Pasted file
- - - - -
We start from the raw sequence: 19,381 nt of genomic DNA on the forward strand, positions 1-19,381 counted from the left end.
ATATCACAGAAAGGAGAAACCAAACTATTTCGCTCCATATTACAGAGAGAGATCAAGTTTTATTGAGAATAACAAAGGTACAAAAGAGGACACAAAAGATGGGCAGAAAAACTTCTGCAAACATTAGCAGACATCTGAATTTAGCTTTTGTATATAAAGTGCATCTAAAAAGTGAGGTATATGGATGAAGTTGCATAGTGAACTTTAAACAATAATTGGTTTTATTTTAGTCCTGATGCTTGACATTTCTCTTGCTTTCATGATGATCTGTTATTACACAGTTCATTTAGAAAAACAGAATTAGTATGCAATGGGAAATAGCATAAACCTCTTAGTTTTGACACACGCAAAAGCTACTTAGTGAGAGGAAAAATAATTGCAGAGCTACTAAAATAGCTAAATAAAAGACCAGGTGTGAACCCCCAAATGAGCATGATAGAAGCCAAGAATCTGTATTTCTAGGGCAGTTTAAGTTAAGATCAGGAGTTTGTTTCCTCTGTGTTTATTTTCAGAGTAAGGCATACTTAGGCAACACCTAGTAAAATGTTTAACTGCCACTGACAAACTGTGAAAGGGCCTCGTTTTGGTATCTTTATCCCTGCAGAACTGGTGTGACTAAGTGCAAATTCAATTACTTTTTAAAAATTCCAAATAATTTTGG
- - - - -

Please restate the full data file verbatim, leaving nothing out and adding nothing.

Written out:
We start from the raw sequence: 19,381 nt of genomic DNA on the forward strand, positions 1-19,381 counted from the left end.
ATATCACAGAAAGGAGAAACCAAACTATTTCGCTCCATATTACAGAGAGAGATCAAGTTTTATTGAGAATAACAAAGGTACAAAAGAGGACACAAAAGATGGGCAGAAAAACTTCTGCAAACATTAGCAGACATCTGAATTTAGCTTTTGTATATAAAGTGCATCTAAAAAGTGAGGTATATGGATGAAGTTGCATAGTGAACTTTAAACAATAATTGGTTTTATTTTAGTCCTGATGCTTGACATTTCTCTTGCTTTCATGATGATCTGTTATTACACAGTTCATTTAGAAAAACAGAATTAGTATGCAATGGGAAATAGCATAAACCTCTTAGTTTTGACACACGCAAAAGCTACTTAGTGAGAGGAAAAATAATTGCAGAGCTACTAAAATAGCTAAATAAAAGACCAGGTGTGAACCCCCAAATGAGCATGATAGAAGCCAAGAATCTGTATTTCTAGGGCAGTTTAAGTTAAGATCAGGAGTTTGTTTCCTCTGTGTTTATTTTCAGAGTAAGGCATACTTAGGCAACACCTAGTAAAATGTTTAACTGCCACTGACAAACTGTGAAAGGGCCTCGTTTTGGTATCTTTATCCCTGCAGAACTGGTGTGACTAAGTGCAAATTCAATTACTTTTTAAAAATTCCAAATAATTTTGG